Last summer, when there was a tremendous amount of buzz about UFOs being encountered by our Navy fighter pilots, Republican Congressman Mark Walker of North Carolina’s 6th district wrote a letter to the Navy asking for details. There was a bit of a delay, but then-Undersecretary of the Navy Thomas Modly did eventually write back to Walker. This was first reported last year by Politico, but the full contents of the (non-classified) letter weren’t released. Now The War Zone has obtained a copy of the full letter and published it.
To say that the response was disappointing is a serious understatement. Mody spoke almost entirely in vague generalities, eventually making it clear that he wasn’t even addressing the specific topic that Walker was inquiring about. Walker described the letter as “frustratingly insufficient.”
It also does not discuss any Navy connection to the Advanced Aerospace Threat and Identification Program (AATIP), or its predecessor, the Advanced Aerospace Weapon System Applications (AAWSA) program, which existed for various periods of time within the Defense Intelligence Agency (DIA) and the Office of the Secretary of Defense. You can find out more about those programs in these previous War Zone pieces.
“The wide proliferation and availability of inexpensive unmanned aerial systems (UAS) has increasingly made airspace de-confliction an issue for our aviators. Naval aircrews have been provided reporting guidance to determine the frequency and location of UAS operating in training areas,” Modly wrote to Walker. “The guidance supports objective, data-driven analysis of incursions. The DON continues to dedicate resources to the tracking and investigation of reports that could affect the safety of our aircrews.”
As I said, you can read the entire letter at the link above, but Mody spoke in generalities, saying that the Department of the Navy (DON) “takes these reports very seriously and continues to log sightings and fully investigate the accounts.”
But as you can see in the excerpt above, Mody then goes on to muddy the waters, talking about “inexpensive unmanned aerial systems (UAS).” He’s talking about drones. Walker wasn’t asking about drones, though that’s another, far more earthly concern that’s a valid topic of discussion. The Congressman was specifically asking about the UAPs being reported by pilots from the Nimitz and Roosevelt carrier groups, among others. He wrote:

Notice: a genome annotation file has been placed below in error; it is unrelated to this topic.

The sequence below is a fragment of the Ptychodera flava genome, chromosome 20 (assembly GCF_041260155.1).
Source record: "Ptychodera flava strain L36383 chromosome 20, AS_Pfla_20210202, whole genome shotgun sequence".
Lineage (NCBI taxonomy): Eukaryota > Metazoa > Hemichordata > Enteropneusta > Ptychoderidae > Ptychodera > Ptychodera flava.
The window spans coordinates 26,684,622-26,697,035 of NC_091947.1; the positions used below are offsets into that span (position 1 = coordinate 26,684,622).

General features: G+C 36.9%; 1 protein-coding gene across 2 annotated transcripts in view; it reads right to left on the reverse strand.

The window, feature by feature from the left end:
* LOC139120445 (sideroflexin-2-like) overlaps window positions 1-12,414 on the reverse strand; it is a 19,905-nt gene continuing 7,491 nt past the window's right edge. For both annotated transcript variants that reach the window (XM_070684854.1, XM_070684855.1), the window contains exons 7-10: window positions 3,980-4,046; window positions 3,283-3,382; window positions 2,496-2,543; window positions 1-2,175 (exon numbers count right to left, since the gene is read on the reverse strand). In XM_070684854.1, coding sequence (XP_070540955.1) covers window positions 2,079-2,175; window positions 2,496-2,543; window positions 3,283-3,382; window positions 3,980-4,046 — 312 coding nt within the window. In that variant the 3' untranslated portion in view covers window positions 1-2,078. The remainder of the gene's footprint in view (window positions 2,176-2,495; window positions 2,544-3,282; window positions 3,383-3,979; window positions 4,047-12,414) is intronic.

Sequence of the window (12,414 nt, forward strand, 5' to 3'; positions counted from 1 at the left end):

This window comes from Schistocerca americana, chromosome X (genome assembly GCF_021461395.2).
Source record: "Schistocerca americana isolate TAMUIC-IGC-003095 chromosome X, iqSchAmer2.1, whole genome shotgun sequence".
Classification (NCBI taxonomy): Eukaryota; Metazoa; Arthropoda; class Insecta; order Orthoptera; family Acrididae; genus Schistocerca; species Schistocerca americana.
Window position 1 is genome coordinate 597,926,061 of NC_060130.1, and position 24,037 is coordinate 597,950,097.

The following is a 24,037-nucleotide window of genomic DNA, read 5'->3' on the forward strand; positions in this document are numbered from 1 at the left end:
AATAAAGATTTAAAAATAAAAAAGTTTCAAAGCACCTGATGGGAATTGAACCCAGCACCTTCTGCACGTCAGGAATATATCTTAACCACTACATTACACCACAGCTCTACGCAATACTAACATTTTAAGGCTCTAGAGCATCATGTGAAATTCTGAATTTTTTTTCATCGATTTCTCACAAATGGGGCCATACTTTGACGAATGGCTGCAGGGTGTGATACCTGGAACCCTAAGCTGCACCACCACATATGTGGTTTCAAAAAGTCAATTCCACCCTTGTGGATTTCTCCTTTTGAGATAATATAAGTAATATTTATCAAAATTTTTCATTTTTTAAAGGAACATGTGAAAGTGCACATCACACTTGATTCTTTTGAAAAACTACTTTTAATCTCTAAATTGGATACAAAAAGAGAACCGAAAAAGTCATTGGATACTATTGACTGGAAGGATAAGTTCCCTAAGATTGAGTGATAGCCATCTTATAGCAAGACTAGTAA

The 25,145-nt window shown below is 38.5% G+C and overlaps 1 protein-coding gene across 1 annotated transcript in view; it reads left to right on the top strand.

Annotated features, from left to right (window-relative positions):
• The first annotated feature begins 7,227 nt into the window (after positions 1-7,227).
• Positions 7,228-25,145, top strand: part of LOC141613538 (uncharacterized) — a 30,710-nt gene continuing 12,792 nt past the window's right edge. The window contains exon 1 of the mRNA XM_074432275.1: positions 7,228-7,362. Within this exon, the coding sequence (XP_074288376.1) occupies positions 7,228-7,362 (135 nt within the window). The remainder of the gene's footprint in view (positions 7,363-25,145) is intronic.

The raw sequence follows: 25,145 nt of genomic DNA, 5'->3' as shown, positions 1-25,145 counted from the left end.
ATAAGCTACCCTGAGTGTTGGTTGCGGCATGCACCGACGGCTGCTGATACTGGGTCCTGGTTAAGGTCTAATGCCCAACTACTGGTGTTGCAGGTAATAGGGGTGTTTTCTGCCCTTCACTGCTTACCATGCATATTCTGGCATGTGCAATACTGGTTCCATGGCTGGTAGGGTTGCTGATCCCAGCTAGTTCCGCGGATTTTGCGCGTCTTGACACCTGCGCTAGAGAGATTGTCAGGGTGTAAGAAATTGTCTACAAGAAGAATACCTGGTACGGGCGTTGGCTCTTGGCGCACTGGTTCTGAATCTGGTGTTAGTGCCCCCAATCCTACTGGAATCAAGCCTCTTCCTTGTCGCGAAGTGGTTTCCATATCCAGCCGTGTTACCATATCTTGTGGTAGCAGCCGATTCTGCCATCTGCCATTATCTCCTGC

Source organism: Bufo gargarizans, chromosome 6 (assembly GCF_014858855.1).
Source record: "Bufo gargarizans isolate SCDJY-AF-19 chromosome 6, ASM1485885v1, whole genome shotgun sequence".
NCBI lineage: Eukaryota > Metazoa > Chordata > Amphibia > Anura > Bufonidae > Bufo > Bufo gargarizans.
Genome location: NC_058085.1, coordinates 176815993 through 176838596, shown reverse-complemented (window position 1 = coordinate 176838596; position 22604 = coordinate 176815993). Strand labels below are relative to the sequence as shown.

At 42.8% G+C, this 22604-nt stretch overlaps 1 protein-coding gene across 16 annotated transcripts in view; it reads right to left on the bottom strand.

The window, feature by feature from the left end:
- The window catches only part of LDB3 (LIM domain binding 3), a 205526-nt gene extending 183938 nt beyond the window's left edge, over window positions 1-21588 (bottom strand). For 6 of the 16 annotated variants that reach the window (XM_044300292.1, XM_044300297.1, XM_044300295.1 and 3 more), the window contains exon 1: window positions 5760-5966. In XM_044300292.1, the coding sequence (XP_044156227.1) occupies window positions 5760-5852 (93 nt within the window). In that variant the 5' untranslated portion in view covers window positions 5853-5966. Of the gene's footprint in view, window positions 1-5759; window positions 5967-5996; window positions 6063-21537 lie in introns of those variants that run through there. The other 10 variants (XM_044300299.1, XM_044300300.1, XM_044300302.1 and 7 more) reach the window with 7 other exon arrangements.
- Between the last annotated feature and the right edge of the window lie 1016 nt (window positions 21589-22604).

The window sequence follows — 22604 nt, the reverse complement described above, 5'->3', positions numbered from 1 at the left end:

“Based on pilot accounts, encounters with these UAPs often involved complex flight patterns and advanced maneuvering, which demand extreme advances in quantum mechanics, nuclear science, electromagnets, and thermodynamics. If the accounts are true, the unidentified crafts could pose a serious security risk to our military personnel and defense apparatus. They could also represent a tremendous opportunity for advancements in science and technology that can contribute to the public good.”
Does that sound to you like Walker was talking about drones that kids are picking up at Walmart for under fifty bucks? Of course not. He was talking about UFOs and the pilots who have been seeing them. Walker also made explicit reference to the AATIP program in his letter and asked whether or not the DON had found “material evidence or otherwise that substantiates these claims.” Mody ignored those questions entirely.
This was a series of non-answers from the Navy that avoided the questions being asked. Walker is on the House Committee on Homeland Security and is the Ranking Member for its Subcommittee on Intelligence and Counterterrorism. Do you suppose that someone like that might be entitled to some straight answers, even if they had to be delivered in a classified fashion? Instead, Mody seemed to twist the knife a bit in his letter, saying that the Navy would continue to work with the House Armed Services Committee (of which Walker is not a member.)
I suppose this denial and obfuscation shouldn’t surprise us too much. The Pentagon has gone almost entirely silent on this subject over the winter, saying as little as possible and being highly evasive when someone does drag an answer out of them. But we’ll keep pounding our heads against that wall until we eventually get some answers.
Meanwhile, in case you wanted some extra reading on the topic of the fascinating technology these UFOs are apparently demonstrating, it turns out that our military has been working on antigravity technology since the 50s and they’re still doing it today. Of course, there’s no evidence that they ever figured it out, but they’ve been trying. Lots of good data at the linked article. Enjoy.
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